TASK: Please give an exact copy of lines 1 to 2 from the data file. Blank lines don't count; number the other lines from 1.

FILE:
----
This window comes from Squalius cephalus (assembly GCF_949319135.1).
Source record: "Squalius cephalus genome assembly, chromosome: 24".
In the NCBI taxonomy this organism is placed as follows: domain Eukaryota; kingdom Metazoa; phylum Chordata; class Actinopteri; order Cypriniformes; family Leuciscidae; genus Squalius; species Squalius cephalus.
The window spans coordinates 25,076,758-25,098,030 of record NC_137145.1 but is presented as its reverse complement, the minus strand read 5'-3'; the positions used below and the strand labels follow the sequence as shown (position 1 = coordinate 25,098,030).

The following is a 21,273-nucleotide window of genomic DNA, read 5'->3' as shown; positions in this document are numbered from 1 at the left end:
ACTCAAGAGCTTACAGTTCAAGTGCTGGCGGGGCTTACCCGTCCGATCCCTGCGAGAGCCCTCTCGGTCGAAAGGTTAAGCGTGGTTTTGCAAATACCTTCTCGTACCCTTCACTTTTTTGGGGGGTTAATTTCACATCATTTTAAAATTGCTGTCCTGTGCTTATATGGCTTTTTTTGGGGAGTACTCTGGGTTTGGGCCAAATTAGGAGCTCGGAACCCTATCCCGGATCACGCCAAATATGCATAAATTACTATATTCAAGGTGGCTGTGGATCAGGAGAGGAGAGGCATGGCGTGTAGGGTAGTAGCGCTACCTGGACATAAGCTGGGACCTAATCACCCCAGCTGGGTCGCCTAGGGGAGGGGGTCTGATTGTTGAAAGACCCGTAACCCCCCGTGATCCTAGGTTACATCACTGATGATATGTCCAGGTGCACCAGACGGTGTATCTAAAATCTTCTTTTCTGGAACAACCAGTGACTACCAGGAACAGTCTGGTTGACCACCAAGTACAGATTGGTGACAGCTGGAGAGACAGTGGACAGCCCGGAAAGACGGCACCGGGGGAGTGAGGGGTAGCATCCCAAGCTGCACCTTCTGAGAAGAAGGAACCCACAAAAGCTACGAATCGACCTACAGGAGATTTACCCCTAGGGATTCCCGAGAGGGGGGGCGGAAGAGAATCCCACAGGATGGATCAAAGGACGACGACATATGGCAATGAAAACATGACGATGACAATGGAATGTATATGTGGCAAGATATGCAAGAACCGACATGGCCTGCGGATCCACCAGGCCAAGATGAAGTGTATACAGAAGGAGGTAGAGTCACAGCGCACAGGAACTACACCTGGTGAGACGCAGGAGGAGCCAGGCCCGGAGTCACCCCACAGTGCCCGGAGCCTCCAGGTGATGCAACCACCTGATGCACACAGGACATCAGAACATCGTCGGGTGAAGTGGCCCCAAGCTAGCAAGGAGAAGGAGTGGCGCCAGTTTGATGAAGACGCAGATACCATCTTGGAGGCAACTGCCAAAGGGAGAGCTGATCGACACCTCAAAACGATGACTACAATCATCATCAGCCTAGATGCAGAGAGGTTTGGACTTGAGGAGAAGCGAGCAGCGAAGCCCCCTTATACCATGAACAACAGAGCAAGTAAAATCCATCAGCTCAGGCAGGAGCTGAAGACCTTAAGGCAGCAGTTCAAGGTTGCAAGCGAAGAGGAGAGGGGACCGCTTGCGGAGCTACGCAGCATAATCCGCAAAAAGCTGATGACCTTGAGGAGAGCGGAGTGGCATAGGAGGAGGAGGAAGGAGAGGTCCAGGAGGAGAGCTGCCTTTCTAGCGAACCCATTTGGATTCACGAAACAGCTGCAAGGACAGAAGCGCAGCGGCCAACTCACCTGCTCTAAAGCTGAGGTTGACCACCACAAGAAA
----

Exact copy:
This window comes from Squalius cephalus (assembly GCF_949319135.1).
Source record: "Squalius cephalus genome assembly, chromosome: 24".